Sisters Form a Brotherhood


The ladies of the 7th District Women’s Advisory Committee joined U.S. Rep. Danny K. Davis (D-7) to host a town hall meeting on March 30 at the Westside Center of Truth. The meeting was to explore women’s issues and celebrate Women’s History Month. It also was to highlight the achievements of female leaders in the community.

Davis began the meeting by saying, “Americans have made a lot of progress but we still have a long way to go.” He went on to note that not so long ago, women weren’t considered citizens with the right to vote. In 1920, a constitutional amendment was passed to allow women the right to vote. African Americans, however, had to wait until 1965 for discriminatory laws to get nixed by the Civil Rights Act. Before then, they were cut completely out of the primaries and were charged a poll tax of $2 when they did vote. If you worked in the field, $2 was an entire day of work. Davis remarked that it’s important to know history and the changes that have been made.

The 7th District Women’s Hall of Fame was created to honor those women who have made great contributions to the community. Women such as C. O’Quinn, who started the Young Peoples’ Club; Ida Mae Fletcher, who founded a day care center; and Earline Lindsey, who created the Mile Square Health Center and other health programs for the West Side, were all awarded a place in the Women’s Hall of Fame at the meeting. Among these women was also Belle Whaley, who established Operation Brotherhood (OB) with the help of her husband.

Operation Brotherhood is an organization that was formed because of the urgent need for the basics like food for the elderly. The desperate and depressing way some of Chicago’s elderly and the handicapped were living gave Belle and Eugene Whaley the idea for the organization. Its aim was to aid and assist a group of people that had been neglected by society and the government. In 1970, this West Side operation began providing for and protecting the elderly by teaching them how to be self sufficient.

Some of the people are separated from their families; some have no family at all. These people are cut off from any human contact except from those in the organization. Staff and volunteers provide basic needs to the community in a way that enhances the quality of their lives and which helps to make each person independent.

In 1975, OB incorporated as an Illinois non-profit corporation and received their federal tax-exempt status. Belle Whaley served as Operation Brotherhood’s director for 15 years until she died in 1990. OB is now governed by a board of directors and staffed by individuals who receive a minimum wage. The organization’s advisory board includes the Rev. Jack Bomar, Dr. Sarah Harper, Marsha Harrris, Mark J. Maluga –MA, LCPC, Marvin Philpot, and the Rev. Vernon F. Ward, Jr. The staff includes Floyd Allen, Matthew Bell, Flora Brockman, Crystal McGee and Cecelia Mckenzie and numerous volunteer members who mostly live in the Lawndale community.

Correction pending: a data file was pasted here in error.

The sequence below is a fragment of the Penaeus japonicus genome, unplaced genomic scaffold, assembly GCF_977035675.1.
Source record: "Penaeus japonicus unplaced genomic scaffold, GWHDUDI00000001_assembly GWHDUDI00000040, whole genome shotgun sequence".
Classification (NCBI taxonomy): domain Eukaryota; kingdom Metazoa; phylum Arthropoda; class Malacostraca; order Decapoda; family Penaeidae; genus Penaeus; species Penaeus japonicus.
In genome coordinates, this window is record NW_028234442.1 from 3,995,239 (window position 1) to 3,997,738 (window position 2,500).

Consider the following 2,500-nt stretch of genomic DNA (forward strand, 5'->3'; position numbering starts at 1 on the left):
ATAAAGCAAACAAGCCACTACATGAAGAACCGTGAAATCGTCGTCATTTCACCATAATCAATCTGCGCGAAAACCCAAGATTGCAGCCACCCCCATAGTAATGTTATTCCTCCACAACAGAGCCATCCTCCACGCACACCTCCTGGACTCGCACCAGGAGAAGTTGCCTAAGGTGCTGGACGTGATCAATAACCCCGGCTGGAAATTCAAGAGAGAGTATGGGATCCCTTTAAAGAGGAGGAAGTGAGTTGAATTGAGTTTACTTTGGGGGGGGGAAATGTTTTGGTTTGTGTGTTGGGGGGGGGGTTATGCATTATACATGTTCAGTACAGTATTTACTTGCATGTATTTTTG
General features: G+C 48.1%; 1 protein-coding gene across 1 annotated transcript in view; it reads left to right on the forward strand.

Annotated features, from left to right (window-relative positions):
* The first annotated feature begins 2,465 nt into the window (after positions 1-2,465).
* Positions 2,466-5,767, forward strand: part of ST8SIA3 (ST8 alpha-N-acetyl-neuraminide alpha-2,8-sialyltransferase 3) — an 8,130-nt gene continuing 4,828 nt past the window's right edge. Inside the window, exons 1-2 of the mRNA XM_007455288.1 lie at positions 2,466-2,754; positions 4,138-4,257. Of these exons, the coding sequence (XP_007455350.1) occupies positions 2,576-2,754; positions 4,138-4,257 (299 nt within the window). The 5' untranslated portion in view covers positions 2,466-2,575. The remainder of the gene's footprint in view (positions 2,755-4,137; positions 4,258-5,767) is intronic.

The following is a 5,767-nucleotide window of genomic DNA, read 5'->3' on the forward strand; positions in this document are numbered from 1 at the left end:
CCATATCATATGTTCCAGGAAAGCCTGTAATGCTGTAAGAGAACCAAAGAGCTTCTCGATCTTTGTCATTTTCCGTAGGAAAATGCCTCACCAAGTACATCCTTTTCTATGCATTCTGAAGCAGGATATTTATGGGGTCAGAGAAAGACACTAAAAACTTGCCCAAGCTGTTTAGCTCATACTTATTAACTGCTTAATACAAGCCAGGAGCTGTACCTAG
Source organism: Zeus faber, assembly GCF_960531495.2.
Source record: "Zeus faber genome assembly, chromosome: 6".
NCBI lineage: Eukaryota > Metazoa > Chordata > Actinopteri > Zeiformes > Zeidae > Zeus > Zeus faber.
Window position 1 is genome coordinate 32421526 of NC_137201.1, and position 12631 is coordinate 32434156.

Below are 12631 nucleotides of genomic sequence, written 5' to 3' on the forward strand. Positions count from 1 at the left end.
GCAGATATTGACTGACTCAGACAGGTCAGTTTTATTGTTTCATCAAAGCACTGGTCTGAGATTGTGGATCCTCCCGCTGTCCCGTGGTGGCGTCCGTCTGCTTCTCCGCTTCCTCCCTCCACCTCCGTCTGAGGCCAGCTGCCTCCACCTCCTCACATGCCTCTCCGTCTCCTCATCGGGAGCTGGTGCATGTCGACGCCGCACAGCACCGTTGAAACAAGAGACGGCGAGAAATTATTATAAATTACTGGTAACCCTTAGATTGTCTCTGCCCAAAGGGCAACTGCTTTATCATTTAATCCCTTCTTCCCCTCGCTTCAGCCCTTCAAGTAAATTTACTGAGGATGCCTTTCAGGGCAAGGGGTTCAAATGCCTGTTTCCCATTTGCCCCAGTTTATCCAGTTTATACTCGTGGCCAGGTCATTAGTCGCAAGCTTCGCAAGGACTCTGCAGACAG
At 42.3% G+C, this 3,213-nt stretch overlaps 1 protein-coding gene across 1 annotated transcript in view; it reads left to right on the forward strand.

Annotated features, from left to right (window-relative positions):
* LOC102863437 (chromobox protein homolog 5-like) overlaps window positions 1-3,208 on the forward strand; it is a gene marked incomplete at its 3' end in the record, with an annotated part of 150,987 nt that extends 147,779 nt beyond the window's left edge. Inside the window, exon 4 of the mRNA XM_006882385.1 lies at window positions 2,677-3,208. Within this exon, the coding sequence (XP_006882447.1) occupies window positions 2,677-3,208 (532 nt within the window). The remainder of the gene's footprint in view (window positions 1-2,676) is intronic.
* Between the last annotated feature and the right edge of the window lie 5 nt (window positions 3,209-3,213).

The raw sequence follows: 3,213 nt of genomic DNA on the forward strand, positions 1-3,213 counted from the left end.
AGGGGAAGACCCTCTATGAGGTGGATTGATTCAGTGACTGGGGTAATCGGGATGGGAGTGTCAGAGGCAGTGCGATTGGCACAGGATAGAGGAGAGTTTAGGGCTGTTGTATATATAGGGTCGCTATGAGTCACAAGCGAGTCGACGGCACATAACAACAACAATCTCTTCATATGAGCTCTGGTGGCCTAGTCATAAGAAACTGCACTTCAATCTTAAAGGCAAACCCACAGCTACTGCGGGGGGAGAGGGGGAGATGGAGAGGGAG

OB supports the low-income and no-income by offering employment to low-income seniors, placing people on parole in jobs in the community, initiating programs for the homeless and assisting with payment of utility bills for those in financial need. They have purely social programs where the people of the community go on field trips or visit museums and city-sponsored events and ethnic festivals. This is considered a great way for the community to bond and enjoy each other’s company. Most importantly, they always serve lunch.

The True Life volunteers are seniors who also receive the services they provide. Other volunteers come from nearby churches and organizations. Volunteers help with the daily tasks that keep the operation running smoothly.

OB gets extra help from donations, foundations, clothing and food that is donated by individuals as well as from America’s Second Harvest – the nation’s food bank network. OB also has ties with different clinics, hospitals and other organizations which allow OB to offer on site-health services. Once a month, Dr. Scholl’s College of Podiatry Medicine examines and treats people for free. Moreover, an optometrist is available and OB has staff who periodically check blood-pressure, blood-sugar and cardiopulmonary rates.

In addition to health services, OB has a range of classes that teach exercise, dance, music and arts and crafts. Currently, OB is planning a culinary program. The new cooking classes will be run in conjunction with the Chicago Public School system and will teach students how to cook and serve in a real setting.

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